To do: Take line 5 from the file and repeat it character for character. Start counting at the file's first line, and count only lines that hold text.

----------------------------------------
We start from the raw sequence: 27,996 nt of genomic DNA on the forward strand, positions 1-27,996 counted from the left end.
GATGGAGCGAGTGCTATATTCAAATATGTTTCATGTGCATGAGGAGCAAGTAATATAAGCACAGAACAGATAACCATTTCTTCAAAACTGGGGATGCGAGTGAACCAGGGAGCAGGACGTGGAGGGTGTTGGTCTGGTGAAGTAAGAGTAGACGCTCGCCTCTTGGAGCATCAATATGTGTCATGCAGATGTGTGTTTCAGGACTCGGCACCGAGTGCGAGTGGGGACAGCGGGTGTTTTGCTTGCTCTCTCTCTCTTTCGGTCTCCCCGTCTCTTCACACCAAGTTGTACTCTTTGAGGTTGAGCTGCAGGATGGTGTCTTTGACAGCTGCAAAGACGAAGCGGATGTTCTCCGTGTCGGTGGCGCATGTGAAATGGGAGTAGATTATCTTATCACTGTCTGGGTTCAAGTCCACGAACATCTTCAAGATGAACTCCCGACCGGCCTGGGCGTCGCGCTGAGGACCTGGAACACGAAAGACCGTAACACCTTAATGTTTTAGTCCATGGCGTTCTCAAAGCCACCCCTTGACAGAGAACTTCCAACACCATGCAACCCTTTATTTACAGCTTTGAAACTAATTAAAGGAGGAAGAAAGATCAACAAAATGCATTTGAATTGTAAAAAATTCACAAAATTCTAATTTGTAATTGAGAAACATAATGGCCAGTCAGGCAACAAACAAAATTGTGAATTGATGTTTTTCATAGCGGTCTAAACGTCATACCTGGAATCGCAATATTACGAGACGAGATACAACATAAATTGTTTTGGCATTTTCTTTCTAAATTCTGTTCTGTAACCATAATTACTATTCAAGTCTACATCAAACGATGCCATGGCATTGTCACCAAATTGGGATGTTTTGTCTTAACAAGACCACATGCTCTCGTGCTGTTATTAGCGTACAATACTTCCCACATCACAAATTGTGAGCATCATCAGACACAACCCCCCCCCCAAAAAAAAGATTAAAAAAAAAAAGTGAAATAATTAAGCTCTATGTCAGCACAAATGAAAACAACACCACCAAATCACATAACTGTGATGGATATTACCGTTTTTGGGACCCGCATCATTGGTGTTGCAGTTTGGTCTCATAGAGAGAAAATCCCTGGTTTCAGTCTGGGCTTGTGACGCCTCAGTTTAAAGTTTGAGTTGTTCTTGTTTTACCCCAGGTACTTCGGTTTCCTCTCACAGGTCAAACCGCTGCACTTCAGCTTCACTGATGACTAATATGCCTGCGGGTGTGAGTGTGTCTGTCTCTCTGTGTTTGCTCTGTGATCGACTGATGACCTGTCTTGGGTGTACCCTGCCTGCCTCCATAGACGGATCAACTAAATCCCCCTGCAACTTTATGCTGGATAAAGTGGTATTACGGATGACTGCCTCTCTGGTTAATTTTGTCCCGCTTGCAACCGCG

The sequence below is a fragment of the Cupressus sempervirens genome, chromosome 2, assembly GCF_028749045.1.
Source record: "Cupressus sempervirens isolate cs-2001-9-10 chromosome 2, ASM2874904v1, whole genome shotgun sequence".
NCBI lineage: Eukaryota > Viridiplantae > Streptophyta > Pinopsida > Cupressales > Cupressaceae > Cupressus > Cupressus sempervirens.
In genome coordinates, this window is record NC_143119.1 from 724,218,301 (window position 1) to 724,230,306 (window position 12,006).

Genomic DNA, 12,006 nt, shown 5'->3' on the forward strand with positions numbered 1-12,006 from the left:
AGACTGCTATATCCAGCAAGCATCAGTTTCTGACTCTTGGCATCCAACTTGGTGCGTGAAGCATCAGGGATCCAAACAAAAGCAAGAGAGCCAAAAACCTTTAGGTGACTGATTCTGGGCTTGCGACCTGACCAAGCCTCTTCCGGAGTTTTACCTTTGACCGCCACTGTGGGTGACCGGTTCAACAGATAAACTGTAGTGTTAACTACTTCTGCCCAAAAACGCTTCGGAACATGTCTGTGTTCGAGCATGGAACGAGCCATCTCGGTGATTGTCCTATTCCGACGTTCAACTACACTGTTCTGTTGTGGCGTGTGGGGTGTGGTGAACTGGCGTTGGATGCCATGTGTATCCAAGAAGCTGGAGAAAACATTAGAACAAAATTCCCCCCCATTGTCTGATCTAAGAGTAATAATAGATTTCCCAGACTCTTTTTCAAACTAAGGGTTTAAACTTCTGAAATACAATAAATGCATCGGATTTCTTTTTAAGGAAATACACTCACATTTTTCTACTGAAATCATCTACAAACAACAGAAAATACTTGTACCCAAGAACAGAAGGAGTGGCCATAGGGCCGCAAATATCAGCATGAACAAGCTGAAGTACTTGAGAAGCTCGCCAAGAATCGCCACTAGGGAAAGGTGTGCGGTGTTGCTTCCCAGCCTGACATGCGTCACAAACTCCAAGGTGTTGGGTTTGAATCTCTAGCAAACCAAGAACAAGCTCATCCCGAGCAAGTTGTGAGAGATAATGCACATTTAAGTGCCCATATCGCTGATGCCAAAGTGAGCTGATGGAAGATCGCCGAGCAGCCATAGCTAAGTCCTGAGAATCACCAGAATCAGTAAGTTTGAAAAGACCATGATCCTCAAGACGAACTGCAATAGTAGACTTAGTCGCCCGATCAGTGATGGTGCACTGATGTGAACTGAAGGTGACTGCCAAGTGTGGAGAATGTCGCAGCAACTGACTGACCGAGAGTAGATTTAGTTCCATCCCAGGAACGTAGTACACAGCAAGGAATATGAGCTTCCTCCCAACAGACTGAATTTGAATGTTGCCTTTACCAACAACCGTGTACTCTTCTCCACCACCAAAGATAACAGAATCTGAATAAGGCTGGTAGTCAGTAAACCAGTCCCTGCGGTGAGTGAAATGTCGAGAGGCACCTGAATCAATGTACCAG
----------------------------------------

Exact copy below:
NCBI lineage: Eukaryota > Viridiplantae > Streptophyta > Pinopsida > Cupressales > Cupressaceae > Cupressus > Cupressus sempervirens.